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The Holy Grail

However, although there is certainly non-random behaviour in the financial markets, equally there is almost certainly no ‘Holy Grail’ or ‘secret formula’, that even the most successful quantitative funds have discovered.  If that were the case, there would be no need for them to trade so many instruments, over so many time frames, with many different models, and to focus so much of their resources on efficient execution (which will be covered in a later article).

After many failed attempts, when the author finally began to post some very consistent returns, over a two year period, a good friend inquired what his secret was and what he had discovered.  He replied that he hadn’t found any secret to the markets, discovered anything new, nor stumbled upon any ‘Holy Grail’.  He had just identified a few small, robust, edges, which were traded across as many crosses as possible, to which the very astute response came, ‘That is the Holy Grail’.

Understanding the Odds

A casino only has a small edge on any given spin of the roulette wheel and will lose many times in a night, and indeed many times in a row, but statistically, it will win overall, over time:

e.g. A roulette wheel typically has 38 slots with 2 zeros.  This gives the house an edge of 2/38 x 100 = 5.26%, when players bet on red or black.  Even such a relatively small edge produces a substantial and incredibly consistent revenue stream for the casinos and their shareholders.  The more times the wheel is spun and the more bets are made, the more the casinos probability of winning tends to 100%.

This is exactly what the systematic trader should be seeking to achieve – identifying and exploiting a small edge, as many times as possible; being the casino.  Therefore, the first step in developing a robust system has to be identifying an edge.  To do this, the main tools of any system developer are good historical data and software with which to analyse it.  There are a number of excellent sources of data and software, readily available now.  This is a huge advantage, compared to even relatively recent years, when it was very hard to come by, particularly for foreign exchange data, with no central exchange, the dominance of voice brokers and a very fragmented market.  The rapid increase in computing processor speed is also a huge advantage.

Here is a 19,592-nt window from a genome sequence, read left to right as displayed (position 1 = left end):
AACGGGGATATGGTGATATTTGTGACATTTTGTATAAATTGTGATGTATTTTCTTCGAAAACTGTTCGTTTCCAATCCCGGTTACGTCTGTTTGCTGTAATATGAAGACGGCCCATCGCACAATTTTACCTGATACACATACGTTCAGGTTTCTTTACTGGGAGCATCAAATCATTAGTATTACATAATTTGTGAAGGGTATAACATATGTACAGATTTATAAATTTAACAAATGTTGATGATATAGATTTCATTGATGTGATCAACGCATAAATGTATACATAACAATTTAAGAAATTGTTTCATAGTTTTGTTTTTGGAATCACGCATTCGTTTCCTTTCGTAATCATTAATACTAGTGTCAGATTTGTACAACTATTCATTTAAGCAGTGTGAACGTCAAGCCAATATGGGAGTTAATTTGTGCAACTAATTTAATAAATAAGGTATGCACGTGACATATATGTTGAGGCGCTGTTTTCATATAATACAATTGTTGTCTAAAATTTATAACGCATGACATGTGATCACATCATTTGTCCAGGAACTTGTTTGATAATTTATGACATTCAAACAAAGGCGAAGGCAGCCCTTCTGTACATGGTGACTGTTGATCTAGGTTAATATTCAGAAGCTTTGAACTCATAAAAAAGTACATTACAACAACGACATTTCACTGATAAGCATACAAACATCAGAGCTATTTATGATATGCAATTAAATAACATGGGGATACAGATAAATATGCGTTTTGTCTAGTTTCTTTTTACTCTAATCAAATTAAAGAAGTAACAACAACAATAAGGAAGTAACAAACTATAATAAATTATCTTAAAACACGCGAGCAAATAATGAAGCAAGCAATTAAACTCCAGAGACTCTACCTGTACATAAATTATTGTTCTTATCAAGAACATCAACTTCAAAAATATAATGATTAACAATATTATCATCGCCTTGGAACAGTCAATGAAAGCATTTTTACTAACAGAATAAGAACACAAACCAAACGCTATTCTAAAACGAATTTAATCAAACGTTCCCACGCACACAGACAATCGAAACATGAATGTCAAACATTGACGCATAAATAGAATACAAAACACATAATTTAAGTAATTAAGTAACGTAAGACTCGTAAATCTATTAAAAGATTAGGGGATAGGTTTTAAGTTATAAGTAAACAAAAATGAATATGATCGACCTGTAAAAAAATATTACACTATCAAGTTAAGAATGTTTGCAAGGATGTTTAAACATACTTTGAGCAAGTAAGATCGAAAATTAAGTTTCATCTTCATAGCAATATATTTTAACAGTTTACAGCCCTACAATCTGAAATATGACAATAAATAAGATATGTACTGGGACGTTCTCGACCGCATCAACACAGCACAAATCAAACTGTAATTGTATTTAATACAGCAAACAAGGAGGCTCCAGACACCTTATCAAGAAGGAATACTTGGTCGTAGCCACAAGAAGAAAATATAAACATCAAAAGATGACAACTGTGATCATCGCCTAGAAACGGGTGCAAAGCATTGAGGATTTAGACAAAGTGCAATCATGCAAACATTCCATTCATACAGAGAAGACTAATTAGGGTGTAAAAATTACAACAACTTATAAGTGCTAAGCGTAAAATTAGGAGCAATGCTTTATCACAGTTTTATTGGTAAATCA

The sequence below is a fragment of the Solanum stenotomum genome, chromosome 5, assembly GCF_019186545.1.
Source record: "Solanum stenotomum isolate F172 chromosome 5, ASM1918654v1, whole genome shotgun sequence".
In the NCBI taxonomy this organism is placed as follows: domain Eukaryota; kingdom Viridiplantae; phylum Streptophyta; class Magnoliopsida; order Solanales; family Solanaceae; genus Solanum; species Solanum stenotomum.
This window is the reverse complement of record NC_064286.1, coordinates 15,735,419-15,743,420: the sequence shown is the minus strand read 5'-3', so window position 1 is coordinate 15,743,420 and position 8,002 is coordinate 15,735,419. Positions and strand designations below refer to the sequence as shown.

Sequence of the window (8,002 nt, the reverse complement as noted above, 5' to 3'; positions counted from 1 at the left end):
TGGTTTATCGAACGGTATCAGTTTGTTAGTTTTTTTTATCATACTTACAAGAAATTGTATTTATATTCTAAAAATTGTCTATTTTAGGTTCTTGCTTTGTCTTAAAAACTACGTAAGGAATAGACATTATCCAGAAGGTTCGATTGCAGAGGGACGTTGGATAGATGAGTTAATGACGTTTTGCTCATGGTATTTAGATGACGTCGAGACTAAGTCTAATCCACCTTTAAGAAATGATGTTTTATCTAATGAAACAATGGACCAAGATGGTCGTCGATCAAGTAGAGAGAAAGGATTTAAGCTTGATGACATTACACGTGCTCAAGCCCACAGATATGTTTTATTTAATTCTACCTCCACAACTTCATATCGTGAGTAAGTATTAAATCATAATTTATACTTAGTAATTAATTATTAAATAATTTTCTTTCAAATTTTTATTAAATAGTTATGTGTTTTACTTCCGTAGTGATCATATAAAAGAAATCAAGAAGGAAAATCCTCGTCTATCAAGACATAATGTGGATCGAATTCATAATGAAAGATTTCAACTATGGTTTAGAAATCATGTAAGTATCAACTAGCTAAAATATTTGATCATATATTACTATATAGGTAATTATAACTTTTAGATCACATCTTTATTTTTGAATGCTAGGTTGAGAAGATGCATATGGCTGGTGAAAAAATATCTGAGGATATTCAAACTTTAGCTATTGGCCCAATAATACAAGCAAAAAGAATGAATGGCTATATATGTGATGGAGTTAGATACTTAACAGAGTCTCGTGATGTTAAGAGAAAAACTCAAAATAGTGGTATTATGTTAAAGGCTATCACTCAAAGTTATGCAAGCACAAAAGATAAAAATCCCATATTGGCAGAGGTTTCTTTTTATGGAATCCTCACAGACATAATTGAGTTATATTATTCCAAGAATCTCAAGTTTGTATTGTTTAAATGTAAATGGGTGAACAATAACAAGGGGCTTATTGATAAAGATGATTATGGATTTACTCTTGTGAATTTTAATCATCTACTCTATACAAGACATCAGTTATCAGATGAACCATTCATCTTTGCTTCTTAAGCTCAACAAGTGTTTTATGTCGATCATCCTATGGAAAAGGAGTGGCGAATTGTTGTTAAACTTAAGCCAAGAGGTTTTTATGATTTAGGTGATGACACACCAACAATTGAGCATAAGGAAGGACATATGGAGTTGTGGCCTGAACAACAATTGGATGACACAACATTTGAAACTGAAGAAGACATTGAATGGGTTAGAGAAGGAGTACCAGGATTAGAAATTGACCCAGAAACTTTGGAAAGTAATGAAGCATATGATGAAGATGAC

Once we have those tools in place, the next task is to quantify trading ideas and this is where any system developer will soon be able to relate to the famous Thomas Edison, inventor of the light bulb, who famously said,

‘I would construct a theory and work on its lines until I found it was untenable. Then it would be discarded at once and another theory evolved. This was the only possible way for me to work out the problem... I speak without exaggeration when I say that I have constructed 3,000 different theories in connection with the electric light, each one of them reasonable and apparently likely to be true. Yet only in two cases did my experiments prove the truth of my theory.’

Successful Trading Systems

Unlike Edison, we have the advantage of knowing that profitable trading systems can be developed, as there are a number of proven systems already in existence, which one can easily test, such as the ‘Channel Break Out’ (CBO) system, made famous by the ‘Turtle Experiment’, where Richard Dennis and William Eckhardt had a wager about whether successful trading could be taught (and proved that it could).  Those same channel break out/trend following, techniques have been exploited by many successful funds.  The ‘Opening Range Break Out’ (ORB) is another system, which has been proven to have a consistent edge, perhaps most famously exploited by Toby Crabel.

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